The trusted source for
healthcare information and
Hospital quality leaders already strained by the COVID-19 pandemic welcomed the decision from the Centers for Medicare & Medicaid Services (CMS) to delay reporting deadlines for the Merit-Based Incentive Payment System (MIPS) and not require reporting or use data from the initial pandemic period for Medicare quality reporting and value-based purchasing programs for future payment years.
However, there are important issues to consider as hospitals move forward and regroup in the post-pandemic months. It is possible CMS will offer further extensions, even as far as excluding some quality reporting for all of 2020. CMS delayed the March physician reporting period for a month. If the deadline was scheduled for April or May 2020, providers can choose whether to submit data.
For any MIPS provider that did not submit MIPS data by April 30, 2020, CMS will make a neutral payment adjustment for the 2021 MIPS payment year, according to guidance posted by CMS. For 2020 reporting data, CMS has said it is looking at options and will make further announcements.
CMS also said data reporting for fourth quarter 2019 (Oct. 1 through Dec. 31, 2019) is optional. Fourth quarter data, if submitted, will be used to determine performance and payment adjustments. If a hospital chooses not to provide fourth quarter data, CMS will assess performance with data from Jan. 1 through Sept. 1, 2019.
CMS also instructed hospitals not to submit data for Jan. 1 through June 30, 2020, for hospital or post-acute care program performance or payment programs. For some types of healthcare organizations, including home health providers and hospice facilities, CMS extended the non-reporting period through Sept. 30, 2020.
The one-month extension was for physician reporting periods, like the MIPS program, and not directly for hospital reporting programs, explains Anna M. Timmerman, JD, partner with McGuireWoods in Chicago. For hospitals with physician groups, after this one-month extension, CMS has announced enforcement discretion, and reporting will be at the provider’s option.
“In other words, CMS has stated that, for MIPS, if the provider does submit information after this extension, then these data will be used for performance and payment adjustments,” Timmerman explains. “However, if a provider does not submit the information, CMS will give the provider a neutral payment adjustment for 2021 under the MIPS program.”
The CMS changes recognize that during this pandemic, hospitals are focusing on the most immediate, necessary tasks at hand, Timmerman says. Facilities are reassigning staff to ensure care is provided to those hardest hit and that the hospital’s operations are focused on what is needed, she says.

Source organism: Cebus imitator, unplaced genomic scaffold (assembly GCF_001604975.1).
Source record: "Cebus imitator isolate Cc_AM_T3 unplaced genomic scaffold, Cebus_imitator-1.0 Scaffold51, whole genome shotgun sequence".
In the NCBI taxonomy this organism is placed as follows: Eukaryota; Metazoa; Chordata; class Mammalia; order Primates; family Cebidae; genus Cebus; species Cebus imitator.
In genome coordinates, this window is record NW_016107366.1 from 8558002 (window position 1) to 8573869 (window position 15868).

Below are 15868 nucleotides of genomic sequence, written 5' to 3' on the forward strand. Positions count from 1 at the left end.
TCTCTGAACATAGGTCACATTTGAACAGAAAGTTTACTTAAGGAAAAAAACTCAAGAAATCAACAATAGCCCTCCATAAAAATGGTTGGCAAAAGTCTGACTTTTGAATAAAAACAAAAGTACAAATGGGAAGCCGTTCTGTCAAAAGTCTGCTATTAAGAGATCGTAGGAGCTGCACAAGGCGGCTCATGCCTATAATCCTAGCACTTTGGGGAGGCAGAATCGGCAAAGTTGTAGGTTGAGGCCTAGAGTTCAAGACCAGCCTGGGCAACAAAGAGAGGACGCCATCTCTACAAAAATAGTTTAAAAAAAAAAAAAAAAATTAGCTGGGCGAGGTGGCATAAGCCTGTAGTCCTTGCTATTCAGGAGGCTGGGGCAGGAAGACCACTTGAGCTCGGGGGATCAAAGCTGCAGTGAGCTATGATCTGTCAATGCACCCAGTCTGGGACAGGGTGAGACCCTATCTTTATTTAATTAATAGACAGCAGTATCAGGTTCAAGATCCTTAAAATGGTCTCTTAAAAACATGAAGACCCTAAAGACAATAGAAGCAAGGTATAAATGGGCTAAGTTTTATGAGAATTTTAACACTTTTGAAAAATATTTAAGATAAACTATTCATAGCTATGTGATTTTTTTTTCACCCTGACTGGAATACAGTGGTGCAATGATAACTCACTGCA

“To the extent data professionals preparing quality reports can assist in other data processing or operations, this direction from CMS, that fourth quarter quality numbers are optional, and that Q1 and Q2 2020 data will not be accepted, will allow such professionals to focus on other, more pressing entity needs. Further, hospitals may also avoid the expense of some third-party vendor costs if no reporting is required,” she says. “Of course, this assumes that hospitals make the determination to simply not report. If hospitals instead want to calculate the data to determine if it would be in their best interest to report, then quality professionals may need to perform the same amount of work to prepare the information necessary for the hospital to make such a determination.”
If hospitals believe that fourth quarter data will improve its 2019 metrics, then failing to report could be detrimental, says Timothy J. Fry, JD, an associate with McGuireWoods. Hospital administrators may want to proceed with reporting if fourth quarter data would improve its scores. This may assist both their finances and public information.
“On the other hand, it is possible that hospitals will determine that fourth quarter data would harm their 2019 metrics and thus not submit the information. If this determination is made, other hospital providers could see negative adjustments to their payments on a go-forward basis due to Medicare budget neutrality rules,” Fry explains. “Effectively, if everyone submits to maximize their individual facility’s reimbursement, there will be less money for others.”
If the pandemic lasts longer, and CMS takes further alleviation efforts, hospitals should monitor and make determinations in the future, Timmerman advises.
“We expect that providers may begin to raise concerns to CMS on using quality measures for future payments if the no-reporting period extends beyond six months. At some point, if the reported data is limited because there are no applicable measures for an extended period, many hospitals may not view the data as properly validated,” Timmerman says. “In other words, if reporting is only three months, will smaller hospitals have the census where such reporting is properly used for quality payments? At six months, we are not there. But if the extension continues, CMS and providers will likely want to revisit and discuss further.”